Nov 20, 2013; Charlotte, NC, USA; Brooklyn Nets forward Kevin Garnett (2) reacts during the second half of the game against the Charlotte Bobcats at Time Warner Cable Arena. Bobcats win 95-91. Mandatory Credit: Sam Sharpe-USA TODAY Sports

Coast to Coast: Is the Brooklyn Experiment a Failure?


Coast to Coast is my bi-weekly column here at Fansided. Each week I’ll be taking a look at an interesting topic in the NBA, and giving my own spin on it. Feel free to disagree, because you most likely will anyways.

The Brooklyn Nets came into the season with arguably the most talented starting 5. They had a lot of buzz surrounding them after they made a blockbuster trade, and expectations were high. On paper, everything fit perfectly. They had one of the best centers in the league, an elite point guard, two of the greatest players to ever play in the NBA, and a decent bench. Now, they have been terrible in the early part of the season, and it has people questioning whether this can work or not. Sound familiar?

The Lakers traded for Steve Nash and Dwight Howard last off-season, and when you team that up with Gasol and Kobe Bryant, it mirrors the situation for this year’s Nets team. The Lakers started out 1-4, fired Mike Brown, and had a season-long drama occur.

So, is the Brooklyn experiment a failure? Not so fast.

I’m here to tell you that they have a lot of problems. They lack a good offense. They are 19th in the league in assists, and they play a lot of iso ball. They are essentially in the bottom-half of the league in all offensive categories. So their problem is offensively right? Wrong. They are 26th in defense, giving up 104.9 points per 100 possessions. They aren’t giving up a lot of points because of their offensive pace, either.

So, can their problems be fixed? Yes, but it won’t be easy. When you look at last year’s Lakers, a lot of their problems revolved around injuries, and players not liking each other. The Nets like each other by all indications, but they do have a serious injury problem. Deron Williams has missed most of the season with an ankle injury, and he had to leave Wednesday night’s game because of it. He can be the key to fixing this stagnant offense. They are in serious need of ball movement, and he can provide that. Jason Kidd needs to construct an offense that mirrors the Clippers. Los Angeles puts the ball in Chris Paul’s hands more than anyone in the NBA, and it has led to beautiful basketball. The Nets have a lot of ball stoppers on their team in Joe Johnson and Paul Pierce. They need to get the ball flowing, and it could help them tremendously.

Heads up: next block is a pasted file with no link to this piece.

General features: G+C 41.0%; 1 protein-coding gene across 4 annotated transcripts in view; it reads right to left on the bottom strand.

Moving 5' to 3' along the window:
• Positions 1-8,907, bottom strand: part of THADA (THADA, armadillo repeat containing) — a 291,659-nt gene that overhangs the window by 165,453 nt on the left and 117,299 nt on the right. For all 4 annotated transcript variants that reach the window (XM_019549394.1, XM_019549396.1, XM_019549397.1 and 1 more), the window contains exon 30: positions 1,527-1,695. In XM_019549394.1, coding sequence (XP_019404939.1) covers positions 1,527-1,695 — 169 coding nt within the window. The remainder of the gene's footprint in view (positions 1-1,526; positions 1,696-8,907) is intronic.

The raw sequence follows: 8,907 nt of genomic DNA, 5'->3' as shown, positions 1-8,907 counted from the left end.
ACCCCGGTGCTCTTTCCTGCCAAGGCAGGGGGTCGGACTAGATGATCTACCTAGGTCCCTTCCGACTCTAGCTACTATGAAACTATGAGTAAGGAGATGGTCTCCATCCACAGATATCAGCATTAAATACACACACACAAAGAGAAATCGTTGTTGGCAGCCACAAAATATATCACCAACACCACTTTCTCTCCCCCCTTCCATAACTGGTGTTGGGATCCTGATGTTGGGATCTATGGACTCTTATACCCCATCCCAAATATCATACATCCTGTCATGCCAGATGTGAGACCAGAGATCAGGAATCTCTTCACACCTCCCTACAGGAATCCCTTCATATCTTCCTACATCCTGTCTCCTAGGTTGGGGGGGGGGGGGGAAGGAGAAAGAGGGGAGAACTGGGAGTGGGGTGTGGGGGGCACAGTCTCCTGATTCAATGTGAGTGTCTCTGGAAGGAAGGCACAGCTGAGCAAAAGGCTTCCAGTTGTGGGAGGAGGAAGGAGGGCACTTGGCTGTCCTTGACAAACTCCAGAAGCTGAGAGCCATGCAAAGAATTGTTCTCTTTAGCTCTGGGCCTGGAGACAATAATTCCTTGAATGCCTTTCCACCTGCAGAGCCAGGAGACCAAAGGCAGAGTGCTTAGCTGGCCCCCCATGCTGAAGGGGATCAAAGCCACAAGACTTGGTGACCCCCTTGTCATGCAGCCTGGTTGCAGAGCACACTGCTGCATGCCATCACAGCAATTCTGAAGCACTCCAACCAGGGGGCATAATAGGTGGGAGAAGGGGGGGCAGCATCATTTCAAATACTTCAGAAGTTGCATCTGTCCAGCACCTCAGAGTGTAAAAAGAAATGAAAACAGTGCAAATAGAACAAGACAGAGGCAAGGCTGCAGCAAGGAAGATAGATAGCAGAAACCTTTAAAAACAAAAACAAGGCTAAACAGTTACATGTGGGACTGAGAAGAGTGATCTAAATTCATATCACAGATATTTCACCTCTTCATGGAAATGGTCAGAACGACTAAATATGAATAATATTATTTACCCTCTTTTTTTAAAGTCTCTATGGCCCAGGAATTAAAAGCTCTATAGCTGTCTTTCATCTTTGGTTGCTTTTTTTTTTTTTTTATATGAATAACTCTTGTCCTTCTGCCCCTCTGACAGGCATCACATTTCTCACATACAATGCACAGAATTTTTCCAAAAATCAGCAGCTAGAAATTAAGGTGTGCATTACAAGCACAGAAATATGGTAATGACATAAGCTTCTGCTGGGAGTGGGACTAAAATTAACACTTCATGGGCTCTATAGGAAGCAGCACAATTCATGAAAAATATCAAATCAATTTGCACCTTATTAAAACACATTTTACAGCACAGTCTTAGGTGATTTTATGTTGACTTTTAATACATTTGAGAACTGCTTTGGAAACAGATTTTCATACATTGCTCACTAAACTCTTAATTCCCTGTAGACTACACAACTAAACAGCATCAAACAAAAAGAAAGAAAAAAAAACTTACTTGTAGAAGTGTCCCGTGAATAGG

Jason Kidd is another issue that Brooklyn has to face. Although it’s too early to tell if he will be a good coach or not, the early signs don’t look good. Reports say that he is just a statue on the sideline, and guys like Lawrence Frank run the team. He needs to start asserting his ideals and try and improve the coaching aspect of the team. If things keep getting worse, there will need to be a scapegoat, and Kidd could be first in line.

If you remember, the Lakers finished the season 28-12 in their last 40, and ended up with 45 wins and a playoff berth. To write off a team before 20 games have been played is foolish. Kevin Garnett looks old, they look confused, and their are serious issues in Brooklyn, but time could be their best ally. The NBA is a game of runs, both in games and results. Brooklyn could start to get Deron Williams healthy, and go on a run of their own. They also have a weak division, and they could win it with a losing record.

I’m not saying that this team is good, and at 3-8, they are bad. I’m simply issuing caution. This team could be terrible and win 28 games, but they will probably be better than that. They need to stop playing iso basketball, and defense needs to be a big priority. Things seem bad in Brooklyn, but it’s too soon to call it a failure. The Lakers taught us that the paper doesn’t play the games, it’s about getting it done, and so far, they haven’t.

 

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Tags: Brook Lopez Brooklyn Nets Deron Williams Jason Kidd Jason Terry Joe Johnson Kevin Garnett Paul Pierce